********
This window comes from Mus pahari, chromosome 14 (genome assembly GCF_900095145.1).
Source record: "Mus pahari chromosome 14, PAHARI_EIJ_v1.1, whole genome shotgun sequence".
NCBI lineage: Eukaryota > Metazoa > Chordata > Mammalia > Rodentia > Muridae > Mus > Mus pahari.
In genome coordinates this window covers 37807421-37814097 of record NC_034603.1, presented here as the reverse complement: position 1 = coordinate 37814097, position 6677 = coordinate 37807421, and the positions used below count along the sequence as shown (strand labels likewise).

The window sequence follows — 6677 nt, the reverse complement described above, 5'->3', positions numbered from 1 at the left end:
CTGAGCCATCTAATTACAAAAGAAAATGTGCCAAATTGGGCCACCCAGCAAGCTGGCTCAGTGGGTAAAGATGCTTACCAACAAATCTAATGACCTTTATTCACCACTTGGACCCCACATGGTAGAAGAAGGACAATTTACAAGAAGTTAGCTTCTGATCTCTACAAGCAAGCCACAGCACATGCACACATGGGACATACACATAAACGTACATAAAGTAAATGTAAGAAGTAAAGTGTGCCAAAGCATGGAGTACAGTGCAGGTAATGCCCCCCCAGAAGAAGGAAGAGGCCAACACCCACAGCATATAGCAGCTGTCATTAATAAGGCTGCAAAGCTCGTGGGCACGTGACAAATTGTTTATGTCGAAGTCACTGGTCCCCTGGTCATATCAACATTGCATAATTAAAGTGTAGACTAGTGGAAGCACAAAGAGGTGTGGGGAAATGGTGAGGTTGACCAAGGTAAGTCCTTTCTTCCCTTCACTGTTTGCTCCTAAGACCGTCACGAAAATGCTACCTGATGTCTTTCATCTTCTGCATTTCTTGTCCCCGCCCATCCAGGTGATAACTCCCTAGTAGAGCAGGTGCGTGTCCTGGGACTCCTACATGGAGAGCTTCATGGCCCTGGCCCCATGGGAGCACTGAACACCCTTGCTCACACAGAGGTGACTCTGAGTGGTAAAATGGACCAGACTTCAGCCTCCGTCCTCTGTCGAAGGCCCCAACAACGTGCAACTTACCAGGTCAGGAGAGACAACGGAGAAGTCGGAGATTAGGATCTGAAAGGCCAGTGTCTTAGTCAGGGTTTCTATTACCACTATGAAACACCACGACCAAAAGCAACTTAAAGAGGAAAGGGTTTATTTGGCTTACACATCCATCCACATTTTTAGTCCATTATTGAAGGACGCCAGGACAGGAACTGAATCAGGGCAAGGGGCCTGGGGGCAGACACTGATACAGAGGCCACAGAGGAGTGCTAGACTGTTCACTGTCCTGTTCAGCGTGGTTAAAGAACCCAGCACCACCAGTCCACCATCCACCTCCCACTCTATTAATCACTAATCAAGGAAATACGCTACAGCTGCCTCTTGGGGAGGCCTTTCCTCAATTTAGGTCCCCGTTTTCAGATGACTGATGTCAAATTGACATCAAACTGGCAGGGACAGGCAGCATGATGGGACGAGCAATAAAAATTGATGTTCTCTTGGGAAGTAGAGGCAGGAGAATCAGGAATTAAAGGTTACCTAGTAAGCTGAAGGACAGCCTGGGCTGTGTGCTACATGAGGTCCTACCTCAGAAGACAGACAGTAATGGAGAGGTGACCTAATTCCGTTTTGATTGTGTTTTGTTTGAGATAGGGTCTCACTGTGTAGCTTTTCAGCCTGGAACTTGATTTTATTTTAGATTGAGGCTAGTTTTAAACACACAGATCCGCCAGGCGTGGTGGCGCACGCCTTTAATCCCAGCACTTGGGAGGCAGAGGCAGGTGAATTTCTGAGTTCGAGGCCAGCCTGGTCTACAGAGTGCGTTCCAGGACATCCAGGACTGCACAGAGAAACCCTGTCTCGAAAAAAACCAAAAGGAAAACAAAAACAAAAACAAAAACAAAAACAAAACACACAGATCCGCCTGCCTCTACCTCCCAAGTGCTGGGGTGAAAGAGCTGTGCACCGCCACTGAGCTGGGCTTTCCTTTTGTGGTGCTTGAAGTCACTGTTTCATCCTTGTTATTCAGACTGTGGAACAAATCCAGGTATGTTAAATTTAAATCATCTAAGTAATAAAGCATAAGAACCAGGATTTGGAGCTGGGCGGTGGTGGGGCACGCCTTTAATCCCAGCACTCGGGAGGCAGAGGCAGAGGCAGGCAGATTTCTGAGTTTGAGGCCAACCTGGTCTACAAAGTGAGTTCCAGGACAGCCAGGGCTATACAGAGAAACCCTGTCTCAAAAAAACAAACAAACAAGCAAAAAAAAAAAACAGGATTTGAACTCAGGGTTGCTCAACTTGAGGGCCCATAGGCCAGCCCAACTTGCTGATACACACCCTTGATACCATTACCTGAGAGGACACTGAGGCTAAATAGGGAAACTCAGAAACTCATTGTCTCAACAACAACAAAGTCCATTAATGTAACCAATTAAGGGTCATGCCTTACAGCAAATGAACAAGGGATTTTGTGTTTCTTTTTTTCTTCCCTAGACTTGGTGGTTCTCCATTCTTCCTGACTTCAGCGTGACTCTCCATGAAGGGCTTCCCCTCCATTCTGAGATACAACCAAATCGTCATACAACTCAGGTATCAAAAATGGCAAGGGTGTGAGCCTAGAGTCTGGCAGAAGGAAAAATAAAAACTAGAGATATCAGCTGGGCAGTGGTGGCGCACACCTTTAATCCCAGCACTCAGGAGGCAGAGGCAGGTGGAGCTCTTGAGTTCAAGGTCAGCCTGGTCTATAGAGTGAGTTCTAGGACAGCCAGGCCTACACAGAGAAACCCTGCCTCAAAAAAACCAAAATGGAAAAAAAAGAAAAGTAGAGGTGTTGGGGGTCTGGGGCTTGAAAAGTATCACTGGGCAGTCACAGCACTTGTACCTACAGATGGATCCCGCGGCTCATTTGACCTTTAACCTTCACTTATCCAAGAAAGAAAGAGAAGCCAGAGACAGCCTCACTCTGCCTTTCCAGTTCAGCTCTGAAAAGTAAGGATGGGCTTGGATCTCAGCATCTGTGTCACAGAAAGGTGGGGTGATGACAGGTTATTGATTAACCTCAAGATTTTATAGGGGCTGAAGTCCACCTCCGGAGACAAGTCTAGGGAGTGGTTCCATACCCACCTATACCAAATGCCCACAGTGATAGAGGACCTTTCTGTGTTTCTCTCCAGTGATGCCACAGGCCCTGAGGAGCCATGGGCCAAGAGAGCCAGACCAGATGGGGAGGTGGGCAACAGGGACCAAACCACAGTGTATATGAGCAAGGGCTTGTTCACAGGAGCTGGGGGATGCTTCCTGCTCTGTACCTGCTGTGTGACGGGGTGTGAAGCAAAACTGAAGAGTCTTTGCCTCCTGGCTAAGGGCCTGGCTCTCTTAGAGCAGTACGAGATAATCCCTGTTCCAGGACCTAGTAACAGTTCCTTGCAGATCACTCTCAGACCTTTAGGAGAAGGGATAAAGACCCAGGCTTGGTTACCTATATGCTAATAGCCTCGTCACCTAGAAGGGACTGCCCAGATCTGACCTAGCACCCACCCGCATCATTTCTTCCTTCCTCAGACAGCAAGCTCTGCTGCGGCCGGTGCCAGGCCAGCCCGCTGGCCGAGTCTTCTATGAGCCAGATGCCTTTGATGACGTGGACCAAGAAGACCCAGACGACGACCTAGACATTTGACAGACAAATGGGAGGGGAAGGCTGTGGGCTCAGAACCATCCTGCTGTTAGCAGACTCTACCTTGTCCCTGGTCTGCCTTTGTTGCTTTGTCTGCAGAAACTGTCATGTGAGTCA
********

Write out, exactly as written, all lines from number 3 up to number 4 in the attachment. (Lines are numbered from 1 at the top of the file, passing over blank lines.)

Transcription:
NCBI lineage: Eukaryota > Metazoa > Chordata > Mammalia > Rodentia > Muridae > Mus > Mus pahari.
In genome coordinates this window covers 37807421-37814097 of record NC_034603.1, presented here as the reverse complement: position 1 = coordinate 37814097, position 6677 = coordinate 37807421, and the positions used below count along the sequence as shown (strand labels likewise).